A speech by The Queen at the Inauguration of the General Synod, 2015
Published 24 November 2015
St. Paul reminds us that all Christians, as ambassadors for Christ, are entrusted with the ministry of reconciliation.
Your Graces, the Convocations of Canterbury and York, duly called together in obedience to Our Royal Writs, are on this day joined together, in accordance with the Synodical Government Measure 1969, and the House of Laity is added to them in accordance with that Measure, so as to constitute the tenth General Synod of the Church of England.
Thank you, Archbishop, for your welcome and for setting today’s proceedings in a wider historical context. In the forty-five years since the meeting of the first Synod, much has changed.
The last Synod will be particularly remembered for the way in which, after prolonged reflection and conversation, even in the midst of deep disagreements, it was able to approve the legislation to enable women to be consecrated as bishops.
This new Synod too will have to grapple with the difficult issues confronting our Church and our world. On some of these there will be many different views.
And I am sure that members of the Synod will pray earnestly that the gathering in January of the Primates of the Anglican Communion will be a time when, together, they may know what is God’s will.
St. Paul reminds us that all Christians, as ambassadors for Christ, are entrusted with the ministry of reconciliation. Spreading God’s word and the onerous but rewarding task of peace-making and conflict resolution are important parts of that ministry. So too is the Church of England’s particular vocation to work in partnership with those of other faiths and none, to serve the common good in this land. To this end, I was pleased that one of the first events that Prince Philip and I attended in 2012 to mark my Diamond Jubilee was a gathering of leaders of all faiths, at Lambeth Palace.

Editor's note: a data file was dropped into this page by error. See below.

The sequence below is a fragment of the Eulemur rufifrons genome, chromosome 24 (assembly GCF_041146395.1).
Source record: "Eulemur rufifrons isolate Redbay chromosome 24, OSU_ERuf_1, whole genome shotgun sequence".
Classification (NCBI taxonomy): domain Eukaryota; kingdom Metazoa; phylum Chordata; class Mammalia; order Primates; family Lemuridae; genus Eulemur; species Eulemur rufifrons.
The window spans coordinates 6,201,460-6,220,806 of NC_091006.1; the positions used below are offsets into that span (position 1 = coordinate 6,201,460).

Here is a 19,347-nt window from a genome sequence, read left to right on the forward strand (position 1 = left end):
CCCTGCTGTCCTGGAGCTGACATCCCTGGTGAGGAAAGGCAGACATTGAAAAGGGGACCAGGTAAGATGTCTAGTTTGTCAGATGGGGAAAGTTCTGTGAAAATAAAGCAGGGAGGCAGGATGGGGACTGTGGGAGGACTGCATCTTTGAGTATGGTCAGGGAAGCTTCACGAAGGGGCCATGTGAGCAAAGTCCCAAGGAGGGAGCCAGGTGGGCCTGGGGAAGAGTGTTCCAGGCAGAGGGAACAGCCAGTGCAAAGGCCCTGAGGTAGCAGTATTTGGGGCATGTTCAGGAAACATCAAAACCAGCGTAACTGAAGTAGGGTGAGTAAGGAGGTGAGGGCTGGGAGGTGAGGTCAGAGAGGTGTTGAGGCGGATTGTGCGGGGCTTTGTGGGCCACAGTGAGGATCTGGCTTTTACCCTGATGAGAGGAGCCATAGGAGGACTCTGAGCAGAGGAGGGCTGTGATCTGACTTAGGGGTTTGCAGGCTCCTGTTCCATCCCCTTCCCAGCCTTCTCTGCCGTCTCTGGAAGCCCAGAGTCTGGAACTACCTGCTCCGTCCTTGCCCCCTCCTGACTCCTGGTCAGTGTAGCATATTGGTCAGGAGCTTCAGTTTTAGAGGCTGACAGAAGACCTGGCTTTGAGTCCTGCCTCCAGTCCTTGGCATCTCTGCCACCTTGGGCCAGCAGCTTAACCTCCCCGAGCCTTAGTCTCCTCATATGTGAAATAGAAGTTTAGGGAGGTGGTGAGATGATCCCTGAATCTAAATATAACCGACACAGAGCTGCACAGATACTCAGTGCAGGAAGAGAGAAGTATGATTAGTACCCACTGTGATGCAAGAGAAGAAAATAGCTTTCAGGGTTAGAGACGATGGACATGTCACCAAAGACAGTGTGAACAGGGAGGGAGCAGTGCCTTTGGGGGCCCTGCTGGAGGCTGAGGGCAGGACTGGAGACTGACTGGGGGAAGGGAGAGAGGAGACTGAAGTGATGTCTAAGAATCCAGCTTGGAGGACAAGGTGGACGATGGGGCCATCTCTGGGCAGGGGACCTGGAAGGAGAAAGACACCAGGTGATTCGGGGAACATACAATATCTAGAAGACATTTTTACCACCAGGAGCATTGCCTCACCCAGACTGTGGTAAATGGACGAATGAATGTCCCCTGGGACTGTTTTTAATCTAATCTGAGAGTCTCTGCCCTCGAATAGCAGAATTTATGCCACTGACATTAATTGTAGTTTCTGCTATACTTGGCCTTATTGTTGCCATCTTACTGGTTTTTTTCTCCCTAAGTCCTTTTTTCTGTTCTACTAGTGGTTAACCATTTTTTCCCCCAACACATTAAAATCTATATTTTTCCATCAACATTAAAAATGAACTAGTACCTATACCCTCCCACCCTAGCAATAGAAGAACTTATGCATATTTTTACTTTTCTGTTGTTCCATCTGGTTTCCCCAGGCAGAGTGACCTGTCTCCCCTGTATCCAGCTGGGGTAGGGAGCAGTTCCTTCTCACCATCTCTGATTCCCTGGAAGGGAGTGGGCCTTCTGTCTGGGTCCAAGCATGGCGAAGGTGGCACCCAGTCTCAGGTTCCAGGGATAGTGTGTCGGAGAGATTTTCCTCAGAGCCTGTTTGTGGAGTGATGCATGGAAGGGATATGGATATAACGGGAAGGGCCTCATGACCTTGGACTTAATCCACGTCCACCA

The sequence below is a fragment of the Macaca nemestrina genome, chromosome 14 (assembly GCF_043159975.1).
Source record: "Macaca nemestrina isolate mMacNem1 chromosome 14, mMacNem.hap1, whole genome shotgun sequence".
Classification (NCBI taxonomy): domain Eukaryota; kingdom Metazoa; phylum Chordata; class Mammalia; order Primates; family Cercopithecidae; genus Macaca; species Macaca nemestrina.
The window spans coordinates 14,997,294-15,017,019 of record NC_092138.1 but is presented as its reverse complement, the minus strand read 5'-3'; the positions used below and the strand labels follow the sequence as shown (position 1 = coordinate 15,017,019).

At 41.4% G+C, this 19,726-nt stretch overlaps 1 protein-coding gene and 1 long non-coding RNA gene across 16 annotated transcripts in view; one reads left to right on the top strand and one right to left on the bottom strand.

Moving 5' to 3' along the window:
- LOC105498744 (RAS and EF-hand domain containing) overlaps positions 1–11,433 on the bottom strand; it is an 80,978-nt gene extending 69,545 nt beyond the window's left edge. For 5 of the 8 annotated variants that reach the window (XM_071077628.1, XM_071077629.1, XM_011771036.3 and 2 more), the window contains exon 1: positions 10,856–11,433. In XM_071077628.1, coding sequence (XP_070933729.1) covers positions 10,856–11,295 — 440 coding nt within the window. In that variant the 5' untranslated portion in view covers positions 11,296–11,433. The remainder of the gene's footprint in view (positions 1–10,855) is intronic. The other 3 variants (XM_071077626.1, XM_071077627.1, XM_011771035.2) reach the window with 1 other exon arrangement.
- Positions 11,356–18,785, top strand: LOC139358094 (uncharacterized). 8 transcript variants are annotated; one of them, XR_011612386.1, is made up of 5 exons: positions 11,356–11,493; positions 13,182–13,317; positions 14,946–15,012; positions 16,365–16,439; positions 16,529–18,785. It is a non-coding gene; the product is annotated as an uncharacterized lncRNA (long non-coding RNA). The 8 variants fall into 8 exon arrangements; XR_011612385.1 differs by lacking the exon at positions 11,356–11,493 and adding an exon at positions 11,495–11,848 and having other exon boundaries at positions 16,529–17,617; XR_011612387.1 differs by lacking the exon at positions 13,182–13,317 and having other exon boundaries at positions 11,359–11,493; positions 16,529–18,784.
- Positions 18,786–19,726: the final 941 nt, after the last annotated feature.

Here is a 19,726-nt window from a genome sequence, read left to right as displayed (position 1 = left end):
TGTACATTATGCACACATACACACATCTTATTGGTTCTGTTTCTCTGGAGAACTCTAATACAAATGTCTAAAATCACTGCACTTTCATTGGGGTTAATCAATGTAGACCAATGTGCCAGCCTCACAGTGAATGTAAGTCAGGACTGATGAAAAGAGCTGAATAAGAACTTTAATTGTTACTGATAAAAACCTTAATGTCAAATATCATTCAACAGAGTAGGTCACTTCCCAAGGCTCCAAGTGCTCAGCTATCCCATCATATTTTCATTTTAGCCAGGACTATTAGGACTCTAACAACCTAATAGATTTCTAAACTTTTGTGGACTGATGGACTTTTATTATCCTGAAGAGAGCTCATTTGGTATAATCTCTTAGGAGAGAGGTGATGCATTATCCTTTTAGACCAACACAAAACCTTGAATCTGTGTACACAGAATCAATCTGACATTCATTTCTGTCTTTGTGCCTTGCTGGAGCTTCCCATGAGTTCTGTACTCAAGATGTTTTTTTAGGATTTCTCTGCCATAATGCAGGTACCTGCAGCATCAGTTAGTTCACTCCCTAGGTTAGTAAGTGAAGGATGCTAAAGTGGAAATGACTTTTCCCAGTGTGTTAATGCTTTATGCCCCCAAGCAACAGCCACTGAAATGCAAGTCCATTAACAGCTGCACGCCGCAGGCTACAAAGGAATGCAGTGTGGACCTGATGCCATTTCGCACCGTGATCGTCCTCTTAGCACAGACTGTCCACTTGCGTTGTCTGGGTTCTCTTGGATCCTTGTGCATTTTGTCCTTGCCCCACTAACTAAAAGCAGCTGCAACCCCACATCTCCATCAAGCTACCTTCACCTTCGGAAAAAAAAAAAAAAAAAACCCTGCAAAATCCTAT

The presence among us today of the Preacher to the Papal Household would not have been possible but for the notable advances since 1970 in co-operation across the great Christian traditions. There are many other examples. The Covenant between the Church of England and the Methodist Church; the recent visit of the Ecumenical Patriarch; the participation in this Synod of observers from so many Christian traditions; the newly created ecumenical community of St Anselm at Lambeth. Each of these serves as a reminder both of the progress already made and of the journey that still lies ahead in the pursuit of Christian unity.
Your Graces, each new Synod inherits from its predecessor the same weighty responsibilities. Collectively, you must continue to draw deeply on your faith, judgement, and life experiences, as well as that precious Anglican tradition of unity in fellowship, to discern the future path of the Church of England.
At the beginning of this new Synod, as you put your hand into the hand of God, my prayer is that, as we sang in that joyous hymn this morning, “His glorious light may shine ever on our sight, and clothe us round, the while our path illuming".